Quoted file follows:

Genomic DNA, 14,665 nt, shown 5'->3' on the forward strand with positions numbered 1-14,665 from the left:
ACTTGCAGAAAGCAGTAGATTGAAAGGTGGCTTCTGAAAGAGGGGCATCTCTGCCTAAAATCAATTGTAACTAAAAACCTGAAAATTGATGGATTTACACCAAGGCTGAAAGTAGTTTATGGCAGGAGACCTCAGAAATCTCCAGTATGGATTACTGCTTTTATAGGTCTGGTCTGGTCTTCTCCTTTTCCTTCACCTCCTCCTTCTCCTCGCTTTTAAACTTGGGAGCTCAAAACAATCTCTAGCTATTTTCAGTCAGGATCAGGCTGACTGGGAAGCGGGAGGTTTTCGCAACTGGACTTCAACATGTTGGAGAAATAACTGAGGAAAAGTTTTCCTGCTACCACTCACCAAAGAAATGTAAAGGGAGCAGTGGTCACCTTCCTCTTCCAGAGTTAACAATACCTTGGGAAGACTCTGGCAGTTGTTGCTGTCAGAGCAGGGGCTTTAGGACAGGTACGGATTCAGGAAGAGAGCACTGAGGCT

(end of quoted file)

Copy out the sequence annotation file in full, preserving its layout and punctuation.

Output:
Genomic DNA, 14,665 nt, shown 5'->3' on the forward strand with positions numbered 1-14,665 from the left:
ACTTGCAGAAAGCAGTAGATTGAAAGGTGGCTTCTGAAAGAGGGGCATCTCTGCCTAAAATCAATTGTAACTAAAAACCTGAAAATTGATGGATTTACACCAAGGCTGAAAGTAGTTTATGGCAGGAGACCTCAGAAATCTCCAGTATGGATTACTGCTTTTATAGGTCTGGTCTGGTCTTCTCCTTTTCCTTCACCTCCTCCTTCTCCTCGCTTTTAAACTTGGGAGCTCAAAACAATCTCTAGCTATTTTCAGTCAGGATCAGGCTGACTGGGAAGCGGGAGGTTTTCGCAACTGGACTTCAACATGTTGGAGAAATAACTGAGGAAAAGTTTTCCTGCTACCACTCACCAAAGAAATGTAAAGGGAGCAGTGGTCACCTTCCTCTTCCAGAGTTAACAATACCTTGGGAAGACTCTGGCAGTTGTTGCTGTCAGAGCAGGGGCTTTAGGACAGGTACGGATTCAGGAAGAGAGCACTGAGGCT